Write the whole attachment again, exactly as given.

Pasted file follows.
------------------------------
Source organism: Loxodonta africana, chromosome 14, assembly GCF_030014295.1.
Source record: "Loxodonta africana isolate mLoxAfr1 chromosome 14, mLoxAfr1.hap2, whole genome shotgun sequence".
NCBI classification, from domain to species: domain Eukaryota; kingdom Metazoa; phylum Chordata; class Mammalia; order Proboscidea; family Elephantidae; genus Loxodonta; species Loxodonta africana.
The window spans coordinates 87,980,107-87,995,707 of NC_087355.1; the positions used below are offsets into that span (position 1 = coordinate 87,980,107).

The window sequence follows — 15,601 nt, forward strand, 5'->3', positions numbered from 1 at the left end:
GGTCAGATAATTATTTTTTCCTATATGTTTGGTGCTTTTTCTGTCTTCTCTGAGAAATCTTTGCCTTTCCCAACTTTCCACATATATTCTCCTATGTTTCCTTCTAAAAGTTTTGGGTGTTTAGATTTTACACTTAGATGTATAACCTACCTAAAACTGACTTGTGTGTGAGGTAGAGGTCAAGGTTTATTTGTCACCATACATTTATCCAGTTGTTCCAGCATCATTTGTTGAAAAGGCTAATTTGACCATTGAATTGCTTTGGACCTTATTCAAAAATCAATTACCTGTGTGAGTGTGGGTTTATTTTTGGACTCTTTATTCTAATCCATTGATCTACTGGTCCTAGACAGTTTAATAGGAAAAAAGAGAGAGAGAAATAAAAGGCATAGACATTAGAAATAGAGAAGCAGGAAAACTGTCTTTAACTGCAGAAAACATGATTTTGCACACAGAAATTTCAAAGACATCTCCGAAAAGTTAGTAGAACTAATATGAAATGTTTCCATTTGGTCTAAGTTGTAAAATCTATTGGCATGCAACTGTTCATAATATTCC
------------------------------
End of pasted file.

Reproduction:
Source organism: Loxodonta africana, chromosome 14, assembly GCF_030014295.1.
Source record: "Loxodonta africana isolate mLoxAfr1 chromosome 14, mLoxAfr1.hap2, whole genome shotgun sequence".
NCBI classification, from domain to species: domain Eukaryota; kingdom Metazoa; phylum Chordata; class Mammalia; order Proboscidea; family Elephantidae; genus Loxodonta; species Loxodonta africana.
The window spans coordinates 87,980,107-87,995,707 of NC_087355.1; the positions used below are offsets into that span (position 1 = coordinate 87,980,107).

The window sequence follows — 15,601 nt, forward strand, 5'->3', positions numbered from 1 at the left end:
GGTCAGATAATTATTTTTTCCTATATGTTTGGTGCTTTTTCTGTCTTCTCTGAGAAATCTTTGCCTTTCCCAACTTTCCACATATATTCTCCTATGTTTCCTTCTAAAAGTTTTGGGTGTTTAGATTTTACACTTAGATGTATAACCTACCTAAAACTGACTTGTGTGTGAGGTAGAGGTCAAGGTTTATTTGTCACCATACATTTATCCAGTTGTTCCAGCATCATTTGTTGAAAAGGCTAATTTGACCATTGAATTGCTTTGGACCTTATTCAAAAATCAATTACCTGTGTGAGTGTGGGTTTATTTTTGGACTCTTTATTCTAATCCATTGATCTACTGGTCCTAGACAGTTTAATAGGAAAAAAGAGAGAGAGAAATAAAAGGCATAGACATTAGAAATAGAGAAGCAGGAAAACTGTCTTTAACTGCAGAAAACATGATTTTGCACACAGAAATTTCAAAGACATCTCCGAAAAGTTAGTAGAACTAATATGAAATGTTTCCATTTGGTCTAAGTTGTAAAATCTATTGGCATGCAACTGTTCATAATATTCC